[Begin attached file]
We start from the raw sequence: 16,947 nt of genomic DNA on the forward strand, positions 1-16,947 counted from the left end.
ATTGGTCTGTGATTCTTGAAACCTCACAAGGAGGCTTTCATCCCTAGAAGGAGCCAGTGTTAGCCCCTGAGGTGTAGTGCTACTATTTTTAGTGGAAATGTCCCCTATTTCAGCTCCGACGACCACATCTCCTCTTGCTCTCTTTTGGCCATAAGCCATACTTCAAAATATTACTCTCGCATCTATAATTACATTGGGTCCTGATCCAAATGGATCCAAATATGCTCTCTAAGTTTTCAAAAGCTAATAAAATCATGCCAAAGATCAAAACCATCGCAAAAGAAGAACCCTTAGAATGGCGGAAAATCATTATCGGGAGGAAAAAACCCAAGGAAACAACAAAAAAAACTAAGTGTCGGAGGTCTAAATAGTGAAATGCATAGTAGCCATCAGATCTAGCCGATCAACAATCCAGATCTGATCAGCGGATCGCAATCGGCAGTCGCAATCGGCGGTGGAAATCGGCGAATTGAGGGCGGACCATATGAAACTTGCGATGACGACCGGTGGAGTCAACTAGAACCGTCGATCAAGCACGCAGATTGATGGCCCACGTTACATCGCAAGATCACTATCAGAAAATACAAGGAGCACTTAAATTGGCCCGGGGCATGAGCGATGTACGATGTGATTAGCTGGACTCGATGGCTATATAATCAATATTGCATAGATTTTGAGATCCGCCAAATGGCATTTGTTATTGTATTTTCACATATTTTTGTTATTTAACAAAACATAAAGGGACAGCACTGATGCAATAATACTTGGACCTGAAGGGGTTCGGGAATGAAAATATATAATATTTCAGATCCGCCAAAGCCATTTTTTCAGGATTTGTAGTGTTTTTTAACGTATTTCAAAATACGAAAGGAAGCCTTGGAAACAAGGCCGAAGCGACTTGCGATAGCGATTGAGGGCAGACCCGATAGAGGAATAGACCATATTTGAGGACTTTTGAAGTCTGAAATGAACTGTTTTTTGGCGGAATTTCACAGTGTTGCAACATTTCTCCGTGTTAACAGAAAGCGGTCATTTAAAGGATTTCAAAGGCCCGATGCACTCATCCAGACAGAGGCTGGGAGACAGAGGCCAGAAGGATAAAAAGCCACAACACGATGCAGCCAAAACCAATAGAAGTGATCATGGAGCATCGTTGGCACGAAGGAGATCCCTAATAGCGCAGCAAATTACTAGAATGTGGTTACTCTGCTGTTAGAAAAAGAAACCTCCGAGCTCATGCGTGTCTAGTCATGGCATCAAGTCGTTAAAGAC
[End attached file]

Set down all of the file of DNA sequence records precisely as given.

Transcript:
We start from the raw sequence: 16,947 nt of genomic DNA on the forward strand, positions 1-16,947 counted from the left end.
ATTGGTCTGTGATTCTTGAAACCTCACAAGGAGGCTTTCATCCCTAGAAGGAGCCAGTGTTAGCCCCTGAGGTGTAGTGCTACTATTTTTAGTGGAAATGTCCCCTATTTCAGCTCCGACGACCACATCTCCTCTTGCTCTCTTTTGGCCATAAGCCATACTTCAAAATATTACTCTCGCATCTATAATTACATTGGGTCCTGATCCAAATGGATCCAAATATGCTCTCTAAGTTTTCAAAAGCTAATAAAATCATGCCAAAGATCAAAACCATCGCAAAAGAAGAACCCTTAGAATGGCGGAAAATCATTATCGGGAGGAAAAAACCCAAGGAAACAACAAAAAAAACTAAGTGTCGGAGGTCTAAATAGTGAAATGCATAGTAGCCATCAGATCTAGCCGATCAACAATCCAGATCTGATCAGCGGATCGCAATCGGCAGTCGCAATCGGCGGTGGAAATCGGCGAATTGAGGGCGGACCATATGAAACTTGCGATGACGACCGGTGGAGTCAACTAGAACCGTCGATCAAGCACGCAGATTGATGGCCCACGTTACATCGCAAGATCACTATCAGAAAATACAAGGAGCACTTAAATTGGCCCGGGGCATGAGCGATGTACGATGTGATTAGCTGGACTCGATGGCTATATAATCAATATTGCATAGATTTTGAGATCCGCCAAATGGCATTTGTTATTGTATTTTCACATATTTTTGTTATTTAACAAAACATAAAGGGACAGCACTGATGCAATAATACTTGGACCTGAAGGGGTTCGGGAATGAAAATATATAATATTTCAGATCCGCCAAAGCCATTTTTTCAGGATTTGTAGTGTTTTTTAACGTATTTCAAAATACGAAAGGAAGCCTTGGAAACAAGGCCGAAGCGACTTGCGATAGCGATTGAGGGCAGACCCGATAGAGGAATAGACCATATTTGAGGACTTTTGAAGTCTGAAATGAACTGTTTTTTGGCGGAATTTCACAGTGTTGCAACATTTCTCCGTGTTAACAGAAAGCGGTCATTTAAAGGATTTCAAAGGCCCGATGCACTCATCCAGACAGAGGCTGGGAGACAGAGGCCAGAAGGATAAAAAGCCACAACACGATGCAGCCAAAACCAATAGAAGTGATCATGGAGCATCGTTGGCACGAAGGAGATCCCTAATAGCGCAGCAAATTACTAGAATGTGGTTACTCTGCTGTTAGAAAAAGAAACCTCCGAGCTCATGCGTGTCTAGTCATGGCATCAAGTCGTTAAAGAC